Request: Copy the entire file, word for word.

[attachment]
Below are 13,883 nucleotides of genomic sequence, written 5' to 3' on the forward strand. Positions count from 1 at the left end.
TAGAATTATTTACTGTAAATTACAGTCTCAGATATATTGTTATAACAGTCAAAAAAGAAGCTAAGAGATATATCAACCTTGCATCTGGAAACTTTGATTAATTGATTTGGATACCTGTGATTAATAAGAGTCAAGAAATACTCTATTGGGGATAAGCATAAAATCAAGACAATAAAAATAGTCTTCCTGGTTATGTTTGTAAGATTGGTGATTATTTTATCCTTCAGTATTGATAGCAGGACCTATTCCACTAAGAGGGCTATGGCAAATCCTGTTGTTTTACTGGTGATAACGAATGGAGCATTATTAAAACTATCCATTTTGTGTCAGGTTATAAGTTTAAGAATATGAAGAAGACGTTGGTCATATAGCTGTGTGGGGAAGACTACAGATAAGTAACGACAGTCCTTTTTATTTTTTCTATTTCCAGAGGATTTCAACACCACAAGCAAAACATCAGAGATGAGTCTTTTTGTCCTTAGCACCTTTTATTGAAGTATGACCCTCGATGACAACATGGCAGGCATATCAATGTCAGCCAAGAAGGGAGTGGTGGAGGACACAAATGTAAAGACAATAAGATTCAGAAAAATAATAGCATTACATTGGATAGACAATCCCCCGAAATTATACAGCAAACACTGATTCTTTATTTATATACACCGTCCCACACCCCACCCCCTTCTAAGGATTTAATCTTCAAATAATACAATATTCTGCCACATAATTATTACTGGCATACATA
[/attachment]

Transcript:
Below are 13,883 nucleotides of genomic sequence, written 5' to 3' on the forward strand. Positions count from 1 at the left end.
TAGAATTATTTACTGTAAATTACAGTCTCAGATATATTGTTATAACAGTCAAAAAAGAAGCTAAGAGATATATCAACCTTGCATCTGGAAACTTTGATTAATTGATTTGGATACCTGTGATTAATAAGAGTCAAGAAATACTCTATTGGGGATAAGCATAAAATCAAGACAATAAAAATAGTCTTCCTGGTTATGTTTGTAAGATTGGTGATTATTTTATCCTTCAGTATTGATAGCAGGACCTATTCCACTAAGAGGGCTATGGCAAATCCTGTTGTTTTACTGGTGATAACGAATGGAGCATTATTAAAACTATCCATTTTGTGTCAGGTTATAAGTTTAAGAATATGAAGAAGACGTTGGTCATATAGCTGTGTGGGGAAGACTACAGATAAGTAACGACAGTCCTTTTTATTTTTTCTATTTCCAGAGGATTTCAACACCACAAGCAAAACATCAGAGATGAGTCTTTTTGTCCTTAGCACCTTTTATTGAAGTATGACCCTCGATGACAACATGGCAGGCATATCAATGTCAGCCAAGAAGGGAGTGGTGGAGGACACAAATGTAAAGACAATAAGATTCAGAAAAATAATAGCATTACATTGGATAGACAATCCCCCGAAATTATACAGCAAACACTGATTCTTTATTTATATACACCGTCCCACACCCCACCCCCTTCTAAGGATTTAATCTTCAAATAATACAATATTCTGCCACATAATTATTACTGGCATACATA